At the end of the Pre-Professional Summer Program, students gathered around their computers to watch one another in an online showing. Artists Nia Davis and Jada Vaughan (both joining us from New York) were paired together to perform repertoire from Alonzo King’s Tarab. What ensued was a stunning interplay of timing and artistic choice. Mentored by Maurya Kerr, Nia and Jada worked with a group of other students to explore Alonzo’s choreography in greater depth and detail. And despite their small spaces, they made a big statement. Watch Nia and Jada’s work below and read on to learn about their experiences this summer:
How was your experience in the online Pre-Professional Summer Program?
Nia: Everything I thought I knew about dancing and being an artist was completely redefined and reinvented for those amazing two weeks. They pointed out my insecurities and what I’ve been avoiding. But instead of just working around those insecurities, I was challenged to tackle them and get uncomfortable enough to constantly go back to them.
Jada: I started off feeling very anxious about dancing on Zoom again. I spent my first year of college entirely on Zoom, so I was afraid of getting burnt out and not being able to connect with my movement. But I was proven wrong. Even in a small space, I still was able to utilize my surroundings and make things work specifically for me. I even felt connected with my instructors and loved how they focused on each of the students, giving specific corrections to each of us.
How did the LINES repertoire resonate with you?
Nia: It really gave me a deeper insight on the company. Being able to learn two phenomenal pieces of reps from Maurya Kerr and Kara Wilkes still has me in shock. I had the opportunity to train and have private lessons directly from these two beautiful company members. I felt like I was able to experience a fraction of the artistic process that it takes to set rep on LINES Ballet. I had to strip my layers and be completely vulnerable when I learned Tarab and Resin: two completely different pieces that required the same freedom of expression.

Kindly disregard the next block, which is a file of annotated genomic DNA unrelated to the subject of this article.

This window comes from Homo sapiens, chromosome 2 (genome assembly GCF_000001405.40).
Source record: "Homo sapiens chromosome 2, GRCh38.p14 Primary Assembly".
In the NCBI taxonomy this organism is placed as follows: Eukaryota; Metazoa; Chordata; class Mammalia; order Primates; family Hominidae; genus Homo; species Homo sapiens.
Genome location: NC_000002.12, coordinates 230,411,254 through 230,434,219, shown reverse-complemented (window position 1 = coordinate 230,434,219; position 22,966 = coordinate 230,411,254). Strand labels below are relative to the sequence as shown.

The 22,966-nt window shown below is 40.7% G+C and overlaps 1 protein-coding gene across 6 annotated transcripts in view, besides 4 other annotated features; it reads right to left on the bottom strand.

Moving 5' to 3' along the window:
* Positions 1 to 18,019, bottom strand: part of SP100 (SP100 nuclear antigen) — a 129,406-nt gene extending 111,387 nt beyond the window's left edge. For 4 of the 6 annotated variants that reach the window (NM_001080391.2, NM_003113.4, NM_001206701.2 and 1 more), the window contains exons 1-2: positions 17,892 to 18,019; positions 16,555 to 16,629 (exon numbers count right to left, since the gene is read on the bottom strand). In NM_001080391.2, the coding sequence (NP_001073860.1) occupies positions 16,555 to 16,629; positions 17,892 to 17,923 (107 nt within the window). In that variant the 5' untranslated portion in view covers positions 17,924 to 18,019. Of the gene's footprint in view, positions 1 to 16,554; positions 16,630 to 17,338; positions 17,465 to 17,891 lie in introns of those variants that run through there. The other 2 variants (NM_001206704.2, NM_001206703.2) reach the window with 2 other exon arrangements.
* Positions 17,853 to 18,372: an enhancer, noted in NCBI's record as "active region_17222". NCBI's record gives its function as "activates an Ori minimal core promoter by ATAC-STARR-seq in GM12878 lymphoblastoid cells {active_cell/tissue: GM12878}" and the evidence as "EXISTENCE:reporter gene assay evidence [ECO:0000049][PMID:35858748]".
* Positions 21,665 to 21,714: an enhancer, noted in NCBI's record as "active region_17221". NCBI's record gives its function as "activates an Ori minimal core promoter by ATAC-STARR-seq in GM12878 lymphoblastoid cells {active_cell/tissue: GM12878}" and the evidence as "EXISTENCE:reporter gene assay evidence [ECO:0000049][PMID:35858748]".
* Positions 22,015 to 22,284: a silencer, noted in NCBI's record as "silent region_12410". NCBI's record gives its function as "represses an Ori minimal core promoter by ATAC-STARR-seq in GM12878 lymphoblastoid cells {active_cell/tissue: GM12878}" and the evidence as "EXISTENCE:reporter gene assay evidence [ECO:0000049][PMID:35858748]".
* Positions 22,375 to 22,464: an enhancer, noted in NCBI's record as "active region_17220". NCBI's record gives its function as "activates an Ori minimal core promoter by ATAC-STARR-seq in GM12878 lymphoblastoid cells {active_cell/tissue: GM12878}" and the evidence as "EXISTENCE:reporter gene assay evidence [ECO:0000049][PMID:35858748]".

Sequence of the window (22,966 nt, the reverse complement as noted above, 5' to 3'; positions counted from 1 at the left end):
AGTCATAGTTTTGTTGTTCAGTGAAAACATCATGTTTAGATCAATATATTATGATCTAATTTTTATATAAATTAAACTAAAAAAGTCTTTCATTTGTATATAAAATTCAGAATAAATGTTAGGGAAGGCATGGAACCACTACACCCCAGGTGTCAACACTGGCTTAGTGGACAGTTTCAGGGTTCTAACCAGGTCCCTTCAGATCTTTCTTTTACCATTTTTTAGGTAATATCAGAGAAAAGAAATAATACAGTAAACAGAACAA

Jada: Coming from a modern and hip hop dance background I was nervous to learn contemporary ballet rep. A goal of mine throughout this intensive was to not be apologetic of my movement and who I am. My choreographers stressed the importance of releasing, using our full body with intention to fully give it our all. So instead of trying to change and be something I’m not, I wanted to incorporate who I am and be my authentic self within the rep.
Was there a class or moment that stuck with you?
Nia: Improvisation. I learned that I need to cherish the moments between each inhale and exhale. I always tend to rush through every movement and never want to stop because I believe that’s what makes it exciting. I was absolutely wrong. It’s the pauses, that’s the exciting part and the moments when you see the dancer really breathe and take the space. Not everything has to move so fast; the dancer who dances in sentences with punctuation is more captivating than the dancer performing in a run on sentence.
Jada: While in rehearsal with Keelan Whitmore, he stated, “Even dancing through a screen can feel as if you are able to reach out and spread your energy to someone on the other side of the world”.
Best advice or inspiration you received over the two weeks?
Nia: Share and experiment with your peers and your audience at the same time. There is beauty in not knowing what’s going to happen next and changing the way you approach each step. There never really is a moment where it’s just a “show”; use every moment to investigate your movement over and over again. Whether you’re in class, rehearsal, or on the stage, constantly strive to be uncomfortable in the choices being made.
Jada: Do not hold back but reach your full capacity and show the world who you are as a dancer. Never apologize for being you!
Interviews by Erin McKay
Photography: 2021 Pre-Professional Summer Program students Jada Vaughan (by Matthew Karas, on the left) and Nia Davis (by Alisa Gregory, on the right)
OPPORTUNITIES TO TRAIN ONLINE THIS FALL
Open to artists 18+, Training Ground is a 3-month, pre-professional online program ideal for dancers who want a serious training regimen but may have financial or time constraints. Divided into a 3-4 month season, this program is accessible for international and domestic students alike. No auditions required. To learn more, visit: linesballet.org/training-ground
Photography: Jason Lam
TEENS AT LINES (LEVEL 3)
Teens 3 challenges students to develop proficient technique, physical stamina, and artistic intuition through weekly ballet and contemporary technique classes. It is recommended that students have 5 or more years of dance experience to enroll in this level of Teens at LINES. Open to ages 11-17. To learn more, visit: linesballet.org/teens-lines
Photography: Stephen Texeira